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One of the steam engines being run by the Brockville, Westport and Sault Ste. Marie Railway. It is located in this photo at the Brockville waterfront wharf of the CPR near the mouth of Buell’s Creek.

The B&W shared a portion of the west end loop which ran from the station above to the St. Lawrence River where the trans-shipment of passengers and freight was possible.

Photograph from the collection of Library and Archives Canada – PA 164368

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ca. 1910

bw-station-engine

This is one of the B&W trains waiting at the Brockville Station House or Depot of the Brockville, Westport & North-Western Railway, which was located on the south side of Church St., just west of Buell’s Creek.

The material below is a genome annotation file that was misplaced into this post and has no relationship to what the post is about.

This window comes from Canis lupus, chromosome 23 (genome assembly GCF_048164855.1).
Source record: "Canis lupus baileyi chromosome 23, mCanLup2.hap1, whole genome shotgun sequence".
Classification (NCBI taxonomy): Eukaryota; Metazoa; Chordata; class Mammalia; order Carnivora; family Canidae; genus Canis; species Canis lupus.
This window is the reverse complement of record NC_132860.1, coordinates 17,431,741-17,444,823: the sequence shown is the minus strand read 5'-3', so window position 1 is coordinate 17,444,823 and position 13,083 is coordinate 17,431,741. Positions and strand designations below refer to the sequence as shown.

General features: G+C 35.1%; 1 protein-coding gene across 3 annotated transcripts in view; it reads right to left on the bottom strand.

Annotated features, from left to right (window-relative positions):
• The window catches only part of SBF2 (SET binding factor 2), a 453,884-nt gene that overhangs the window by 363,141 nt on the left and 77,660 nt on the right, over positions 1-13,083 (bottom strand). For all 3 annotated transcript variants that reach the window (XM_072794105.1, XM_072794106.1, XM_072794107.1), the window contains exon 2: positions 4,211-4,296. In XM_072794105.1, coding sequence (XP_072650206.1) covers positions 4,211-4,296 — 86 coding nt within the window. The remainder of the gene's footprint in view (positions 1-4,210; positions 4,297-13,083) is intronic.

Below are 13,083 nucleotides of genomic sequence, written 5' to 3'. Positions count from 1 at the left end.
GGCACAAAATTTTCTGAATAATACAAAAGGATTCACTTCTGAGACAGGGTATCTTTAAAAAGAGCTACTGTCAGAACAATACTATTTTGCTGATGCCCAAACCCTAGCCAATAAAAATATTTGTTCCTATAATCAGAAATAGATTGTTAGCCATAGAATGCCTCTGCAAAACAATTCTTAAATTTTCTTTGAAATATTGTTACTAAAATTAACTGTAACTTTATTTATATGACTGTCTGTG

The wood-frame building, pictured here behind the train, was built in 1890. It was 64 feet long x 38 ft. wide and contained a waiting room, washrooms, agent’s room, brick vault, band baggage and freight rooms on the ground floor. There were six offices for staff on the second floor. The third floor was the caretakers apartment.

Just east of this point, the B&W shared part of the loop line with the Canadian Pacific Railway to travel a short distance to the shore of the St. Lawrence River, where passengers and freight could meet some of the river steam ships.

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Railway Photographs taken in Brockville – Part 1

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The Grand Trunk Railway came to Brockville in 1855 when the main line from Montreal to Toronto was completed and opened as far as Brockville.